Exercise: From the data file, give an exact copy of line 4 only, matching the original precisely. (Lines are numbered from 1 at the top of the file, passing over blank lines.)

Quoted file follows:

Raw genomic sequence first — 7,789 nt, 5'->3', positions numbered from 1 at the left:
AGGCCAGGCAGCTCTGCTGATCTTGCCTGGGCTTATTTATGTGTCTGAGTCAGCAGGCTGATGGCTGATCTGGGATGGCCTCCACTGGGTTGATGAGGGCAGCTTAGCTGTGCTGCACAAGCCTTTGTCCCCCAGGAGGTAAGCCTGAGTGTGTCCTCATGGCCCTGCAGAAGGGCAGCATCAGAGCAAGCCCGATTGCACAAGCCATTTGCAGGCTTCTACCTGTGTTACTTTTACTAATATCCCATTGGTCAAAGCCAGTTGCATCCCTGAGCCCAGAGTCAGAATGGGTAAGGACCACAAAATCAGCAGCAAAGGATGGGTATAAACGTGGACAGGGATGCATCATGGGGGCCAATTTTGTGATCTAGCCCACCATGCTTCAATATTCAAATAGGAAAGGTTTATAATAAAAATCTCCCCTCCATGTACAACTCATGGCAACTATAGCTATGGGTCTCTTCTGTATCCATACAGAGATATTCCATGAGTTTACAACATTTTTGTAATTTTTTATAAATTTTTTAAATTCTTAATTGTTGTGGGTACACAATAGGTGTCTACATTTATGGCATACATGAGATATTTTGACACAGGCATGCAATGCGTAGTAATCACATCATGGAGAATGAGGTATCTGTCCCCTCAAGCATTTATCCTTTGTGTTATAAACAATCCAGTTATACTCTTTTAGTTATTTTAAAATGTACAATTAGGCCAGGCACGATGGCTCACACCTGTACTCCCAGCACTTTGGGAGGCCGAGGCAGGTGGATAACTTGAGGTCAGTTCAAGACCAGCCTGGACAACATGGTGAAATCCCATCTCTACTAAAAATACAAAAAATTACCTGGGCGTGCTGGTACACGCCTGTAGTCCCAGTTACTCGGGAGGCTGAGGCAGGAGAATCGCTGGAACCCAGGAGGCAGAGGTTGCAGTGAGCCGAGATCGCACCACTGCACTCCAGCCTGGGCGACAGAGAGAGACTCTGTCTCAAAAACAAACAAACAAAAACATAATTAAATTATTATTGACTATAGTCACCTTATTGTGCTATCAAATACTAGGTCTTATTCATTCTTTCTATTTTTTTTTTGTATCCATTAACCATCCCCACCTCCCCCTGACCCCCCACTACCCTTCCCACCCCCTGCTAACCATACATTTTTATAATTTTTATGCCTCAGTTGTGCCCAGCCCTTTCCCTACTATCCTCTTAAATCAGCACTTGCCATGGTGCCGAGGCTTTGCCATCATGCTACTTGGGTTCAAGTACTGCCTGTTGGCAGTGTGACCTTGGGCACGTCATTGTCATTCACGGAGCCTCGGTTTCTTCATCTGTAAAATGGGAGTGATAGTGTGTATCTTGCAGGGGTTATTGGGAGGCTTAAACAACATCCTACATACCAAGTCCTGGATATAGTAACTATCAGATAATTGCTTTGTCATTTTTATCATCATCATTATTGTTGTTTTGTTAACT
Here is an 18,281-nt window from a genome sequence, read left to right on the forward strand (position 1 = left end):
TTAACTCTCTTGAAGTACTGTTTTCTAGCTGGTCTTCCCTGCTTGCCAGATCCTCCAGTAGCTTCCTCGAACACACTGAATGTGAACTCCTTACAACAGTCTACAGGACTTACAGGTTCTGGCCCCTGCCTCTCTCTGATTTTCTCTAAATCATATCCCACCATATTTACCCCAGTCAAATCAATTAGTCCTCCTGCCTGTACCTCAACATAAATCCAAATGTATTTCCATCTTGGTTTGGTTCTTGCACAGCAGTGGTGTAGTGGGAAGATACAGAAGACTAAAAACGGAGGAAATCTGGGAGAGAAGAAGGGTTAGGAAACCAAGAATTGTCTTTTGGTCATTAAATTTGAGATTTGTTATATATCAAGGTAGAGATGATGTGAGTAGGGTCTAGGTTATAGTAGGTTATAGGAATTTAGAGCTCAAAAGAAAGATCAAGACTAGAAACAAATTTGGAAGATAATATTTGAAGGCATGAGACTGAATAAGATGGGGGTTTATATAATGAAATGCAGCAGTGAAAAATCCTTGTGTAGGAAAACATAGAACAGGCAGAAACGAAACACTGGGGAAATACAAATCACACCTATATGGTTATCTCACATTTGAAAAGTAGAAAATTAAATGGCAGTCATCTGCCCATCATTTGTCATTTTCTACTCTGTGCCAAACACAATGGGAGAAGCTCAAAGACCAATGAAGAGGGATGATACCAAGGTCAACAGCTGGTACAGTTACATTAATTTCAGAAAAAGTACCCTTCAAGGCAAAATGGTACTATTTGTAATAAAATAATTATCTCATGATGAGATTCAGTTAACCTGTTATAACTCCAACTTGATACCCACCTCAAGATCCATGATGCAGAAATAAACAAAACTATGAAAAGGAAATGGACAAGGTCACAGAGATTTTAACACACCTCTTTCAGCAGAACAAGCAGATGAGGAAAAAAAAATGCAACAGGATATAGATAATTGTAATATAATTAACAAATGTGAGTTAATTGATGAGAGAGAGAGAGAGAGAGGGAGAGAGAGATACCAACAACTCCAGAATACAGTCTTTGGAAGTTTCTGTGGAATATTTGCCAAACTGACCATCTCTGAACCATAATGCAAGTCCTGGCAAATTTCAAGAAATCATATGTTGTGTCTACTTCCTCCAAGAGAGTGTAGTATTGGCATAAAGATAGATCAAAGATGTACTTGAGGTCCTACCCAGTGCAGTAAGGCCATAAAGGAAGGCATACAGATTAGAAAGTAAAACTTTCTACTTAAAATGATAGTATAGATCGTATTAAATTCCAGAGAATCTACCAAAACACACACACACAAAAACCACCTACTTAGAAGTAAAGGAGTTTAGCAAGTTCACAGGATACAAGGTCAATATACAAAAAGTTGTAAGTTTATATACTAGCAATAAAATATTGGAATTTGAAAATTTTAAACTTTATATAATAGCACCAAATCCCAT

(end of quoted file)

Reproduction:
TTAACTCTCTTGAAGTACTGTTTTCTAGCTGGTCTTCCCTGCTTGCCAGATCCTCCAGTAGCTTCCTCGAACACACTGAATGTGAACTCCTTACAACAGTCTACAGGACTTACAGGTTCTGGCCCCTGCCTCTCTCTGATTTTCTCTAAATCATATCCCACCATATTTACCCCAGTCAAATCAATTAGTCCTCCTGCCTGTACCTCAACATAAATCCAAATGTATTTCCATCTTGGTTTGGTTCTTGCACAGCAGTGGTGTAGTGGGAAGATACAGAAGACTAAAAACGGAGGAAATCTGGGAGAGAAGAAGGGTTAGGAAACCAAGAATTGTCTTTTGGTCATTAAATTTGAGATTTGTTATATATCAAGGTAGAGATGATGTGAGTAGGGTCTAGGTTATAGTAGGTTATAGGAATTTAGAGCTCAAAAGAAAGATCAAGACTAGAAACAAATTTGGAAGATAATATTTGAAGGCATGAGACTGAATAAGATGGGGGTTTATATAATGAAATGCAGCAGTGAAAAATCCTTGTGTAGGAAAACATAGAACAGGCAGAAACGAAACACTGGGGAAATACAAATCACACCTATATGGTTATCTCACATTTGAAAAGTAGAAAATTAAATGGCAGTCATCTGCCCATCATTTGTCATTTTCTACTCTGTGCCAAACACAATGGGAGAAGCTCAAAGACCAATGAAGAGGGATGATACCAAGGTCAACAGCTGGTACAGTTACATTAATTTCAGAAAAAGTACCCTTCAAGGCAAAATGGTACTATTTGTAATAAAATAATTATCTCATGATGAGATTCAGTTAACCTGTTATAACTCCAACTTGATACCCACCTCAAGATCCATGATGCAGAAATAAACAAAACTATGAAAAGGAAATGGACAAGGTCACAGAGATTTTAACACACCTCTTTCAGCAGAACAAGCAGATGAGGAAAAAAAAATGCAACAGGATATAGATAATTGTAATATAATTAACAAATGTGAGTTAATTGATGAGAGAGAGAGAGAGAGAGGGAGAGAGAGATACCAACAACTCCAGAATACAGTCTTTGGAAGTTTCTGTGGAATATTTGCCAAACTGACCATCTCTGAACCATAATGCAAGTCCTGGCAAATTTCAAGAAATCATATGTTGTGTCTACTTCCTCCAAGAGAGTGTAGTATTGGCATAAAGATAGATCAAAGATGTACTTGAGGTCCTACCCAGTGCAGTAAGGCCATAAAGGAAGGCATACAGATTAGAAAGTAAAACTTTCTACTTAAAATGATAGTATAGATCGTATTAAATTCCAGAGAATCTACCAAAACACACACACACAAAAACCACCTACTTAGAAGTAAAGGAGTTTAGCAAGTTCACAGGATACAAGGTCAATATACAAAAAGTTGTAAGTTTATATACTAGCAATAAAATATTGGAATTTGAAAATTTTAAACTTTATATAATAGCACCAAATCCCAT